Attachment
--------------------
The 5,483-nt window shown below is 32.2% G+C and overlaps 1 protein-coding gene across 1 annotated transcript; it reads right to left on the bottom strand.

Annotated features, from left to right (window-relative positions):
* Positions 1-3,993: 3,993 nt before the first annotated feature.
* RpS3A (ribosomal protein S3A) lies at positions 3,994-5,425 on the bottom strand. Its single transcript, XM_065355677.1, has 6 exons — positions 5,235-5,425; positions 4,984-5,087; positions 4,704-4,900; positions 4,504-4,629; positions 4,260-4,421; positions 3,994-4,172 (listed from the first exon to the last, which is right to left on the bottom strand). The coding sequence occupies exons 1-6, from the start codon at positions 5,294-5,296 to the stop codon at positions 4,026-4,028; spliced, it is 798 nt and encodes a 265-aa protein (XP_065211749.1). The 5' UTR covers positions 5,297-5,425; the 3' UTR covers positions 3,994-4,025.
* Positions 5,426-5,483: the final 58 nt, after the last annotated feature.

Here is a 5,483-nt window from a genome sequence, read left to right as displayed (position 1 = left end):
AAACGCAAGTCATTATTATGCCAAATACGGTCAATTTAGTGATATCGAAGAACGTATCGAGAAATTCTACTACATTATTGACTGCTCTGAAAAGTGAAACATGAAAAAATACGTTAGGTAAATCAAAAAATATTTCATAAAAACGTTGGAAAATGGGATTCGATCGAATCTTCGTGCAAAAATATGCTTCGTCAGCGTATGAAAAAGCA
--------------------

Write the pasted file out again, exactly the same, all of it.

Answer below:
The 5,483-nt window shown below is 32.2% G+C and overlaps 1 protein-coding gene across 1 annotated transcript; it reads right to left on the bottom strand.

Annotated features, from left to right (window-relative positions):
* Positions 1-3,993: 3,993 nt before the first annotated feature.
* RpS3A (ribosomal protein S3A) lies at positions 3,994-5,425 on the bottom strand. Its single transcript, XM_065355677.1, has 6 exons — positions 5,235-5,425; positions 4,984-5,087; positions 4,704-4,900; positions 4,504-4,629; positions 4,260-4,421; positions 3,994-4,172 (listed from the first exon to the last, which is right to left on the bottom strand). The coding sequence occupies exons 1-6, from the start codon at positions 5,294-5,296 to the stop codon at positions 4,026-4,028; spliced, it is 798 nt and encodes a 265-aa protein (XP_065211749.1). The 5' UTR covers positions 5,297-5,425; the 3' UTR covers positions 3,994-4,025.
* Positions 5,426-5,483: the final 58 nt, after the last annotated feature.

Here is a 5,483-nt window from a genome sequence, read left to right as displayed (position 1 = left end):
AAACGCAAGTCATTATTATGCCAAATACGGTCAATTTAGTGATATCGAAGAACGTATCGAGAAATTCTACTACATTATTGACTGCTCTGAAAAGTGAAACATGAAAAAATACGTTAGGTAAATCAAAAAATATTTCATAAAAACGTTGGAAAATGGGATTCGATCGAATCTTCGTGCAAAAATATGCTTCGTCAGCGTATGAAAAAGCA